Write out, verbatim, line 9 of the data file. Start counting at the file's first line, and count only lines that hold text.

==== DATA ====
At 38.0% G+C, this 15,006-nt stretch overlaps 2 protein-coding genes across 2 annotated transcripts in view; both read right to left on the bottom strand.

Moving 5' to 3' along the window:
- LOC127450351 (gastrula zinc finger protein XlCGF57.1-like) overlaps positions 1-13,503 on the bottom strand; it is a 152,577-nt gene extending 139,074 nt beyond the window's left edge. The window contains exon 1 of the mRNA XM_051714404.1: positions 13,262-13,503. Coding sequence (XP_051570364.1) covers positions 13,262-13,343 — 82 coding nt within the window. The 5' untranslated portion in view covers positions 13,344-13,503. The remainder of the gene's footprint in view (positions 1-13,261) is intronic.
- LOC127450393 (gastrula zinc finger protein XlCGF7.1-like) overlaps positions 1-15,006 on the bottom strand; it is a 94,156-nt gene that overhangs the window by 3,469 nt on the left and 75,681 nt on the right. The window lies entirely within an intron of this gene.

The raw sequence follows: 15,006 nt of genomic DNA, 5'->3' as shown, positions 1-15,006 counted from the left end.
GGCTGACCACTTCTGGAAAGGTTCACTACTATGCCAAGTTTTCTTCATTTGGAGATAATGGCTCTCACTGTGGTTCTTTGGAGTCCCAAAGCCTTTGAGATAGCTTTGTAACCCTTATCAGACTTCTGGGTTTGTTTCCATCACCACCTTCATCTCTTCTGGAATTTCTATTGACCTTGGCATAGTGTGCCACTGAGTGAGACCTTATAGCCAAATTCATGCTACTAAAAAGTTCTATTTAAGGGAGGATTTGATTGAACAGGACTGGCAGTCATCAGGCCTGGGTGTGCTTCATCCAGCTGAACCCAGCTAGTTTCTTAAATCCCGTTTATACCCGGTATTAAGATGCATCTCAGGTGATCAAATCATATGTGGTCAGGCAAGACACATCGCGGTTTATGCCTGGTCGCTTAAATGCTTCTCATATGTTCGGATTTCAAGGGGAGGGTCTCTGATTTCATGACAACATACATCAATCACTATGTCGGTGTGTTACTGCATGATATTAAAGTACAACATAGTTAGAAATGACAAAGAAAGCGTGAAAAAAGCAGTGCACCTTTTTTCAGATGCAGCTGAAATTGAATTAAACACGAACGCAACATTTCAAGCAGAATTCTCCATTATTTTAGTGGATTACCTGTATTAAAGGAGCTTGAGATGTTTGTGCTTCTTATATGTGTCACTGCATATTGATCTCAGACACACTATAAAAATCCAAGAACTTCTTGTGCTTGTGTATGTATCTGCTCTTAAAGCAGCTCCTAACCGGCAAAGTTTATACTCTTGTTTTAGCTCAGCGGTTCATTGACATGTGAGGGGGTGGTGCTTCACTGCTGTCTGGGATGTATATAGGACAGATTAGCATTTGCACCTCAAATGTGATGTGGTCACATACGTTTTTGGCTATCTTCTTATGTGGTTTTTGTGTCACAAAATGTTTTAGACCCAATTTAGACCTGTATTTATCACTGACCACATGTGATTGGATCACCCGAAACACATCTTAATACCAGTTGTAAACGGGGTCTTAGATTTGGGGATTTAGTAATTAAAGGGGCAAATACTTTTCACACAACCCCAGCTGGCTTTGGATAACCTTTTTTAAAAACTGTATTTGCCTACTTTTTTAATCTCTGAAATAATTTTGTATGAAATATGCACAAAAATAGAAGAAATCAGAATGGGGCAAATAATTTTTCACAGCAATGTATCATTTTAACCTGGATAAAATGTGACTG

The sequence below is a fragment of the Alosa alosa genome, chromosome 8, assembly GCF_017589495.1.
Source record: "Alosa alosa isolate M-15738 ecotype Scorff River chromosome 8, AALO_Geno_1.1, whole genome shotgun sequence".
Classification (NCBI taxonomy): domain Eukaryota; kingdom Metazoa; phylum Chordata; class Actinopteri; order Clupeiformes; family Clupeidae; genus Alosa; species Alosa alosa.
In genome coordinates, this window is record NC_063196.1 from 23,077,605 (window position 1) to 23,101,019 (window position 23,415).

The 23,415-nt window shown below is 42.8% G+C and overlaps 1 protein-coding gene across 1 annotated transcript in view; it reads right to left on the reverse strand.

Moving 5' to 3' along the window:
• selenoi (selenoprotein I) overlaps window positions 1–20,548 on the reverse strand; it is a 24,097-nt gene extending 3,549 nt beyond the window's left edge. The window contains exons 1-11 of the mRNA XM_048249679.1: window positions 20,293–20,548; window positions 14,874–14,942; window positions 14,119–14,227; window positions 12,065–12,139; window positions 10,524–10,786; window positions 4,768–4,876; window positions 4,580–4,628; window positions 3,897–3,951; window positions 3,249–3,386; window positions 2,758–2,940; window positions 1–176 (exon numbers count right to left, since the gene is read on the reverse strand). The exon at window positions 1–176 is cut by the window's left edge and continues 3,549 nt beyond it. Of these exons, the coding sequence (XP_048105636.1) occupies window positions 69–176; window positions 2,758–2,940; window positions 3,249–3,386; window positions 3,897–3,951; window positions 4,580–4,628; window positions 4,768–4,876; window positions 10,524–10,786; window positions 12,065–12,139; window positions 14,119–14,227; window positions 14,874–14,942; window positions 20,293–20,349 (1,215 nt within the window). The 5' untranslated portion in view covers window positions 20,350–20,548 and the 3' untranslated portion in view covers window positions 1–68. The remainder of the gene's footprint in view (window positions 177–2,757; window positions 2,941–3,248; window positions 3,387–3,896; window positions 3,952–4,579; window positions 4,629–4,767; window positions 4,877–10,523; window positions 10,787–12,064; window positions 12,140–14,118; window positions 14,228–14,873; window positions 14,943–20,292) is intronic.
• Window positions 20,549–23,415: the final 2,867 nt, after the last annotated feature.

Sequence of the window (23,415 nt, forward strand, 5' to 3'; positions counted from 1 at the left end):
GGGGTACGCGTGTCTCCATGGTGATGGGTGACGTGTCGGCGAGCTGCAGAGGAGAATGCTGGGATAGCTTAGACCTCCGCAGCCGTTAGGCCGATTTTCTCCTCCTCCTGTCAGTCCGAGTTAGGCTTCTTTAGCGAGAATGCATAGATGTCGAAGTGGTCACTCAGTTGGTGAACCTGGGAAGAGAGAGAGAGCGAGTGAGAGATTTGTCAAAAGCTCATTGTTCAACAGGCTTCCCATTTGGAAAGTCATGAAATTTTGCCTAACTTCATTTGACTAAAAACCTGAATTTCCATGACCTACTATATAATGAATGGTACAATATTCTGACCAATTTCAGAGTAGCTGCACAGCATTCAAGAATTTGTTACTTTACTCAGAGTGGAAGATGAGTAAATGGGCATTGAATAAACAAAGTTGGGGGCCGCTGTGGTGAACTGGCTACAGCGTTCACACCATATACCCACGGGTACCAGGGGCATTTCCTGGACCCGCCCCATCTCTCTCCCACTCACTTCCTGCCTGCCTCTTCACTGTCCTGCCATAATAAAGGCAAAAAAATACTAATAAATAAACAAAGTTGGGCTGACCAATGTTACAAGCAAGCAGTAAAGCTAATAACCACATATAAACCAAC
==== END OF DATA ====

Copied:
Classification (NCBI taxonomy): domain Eukaryota; kingdom Metazoa; phylum Chordata; class Actinopteri; order Clupeiformes; family Clupeidae; genus Alosa; species Alosa alosa.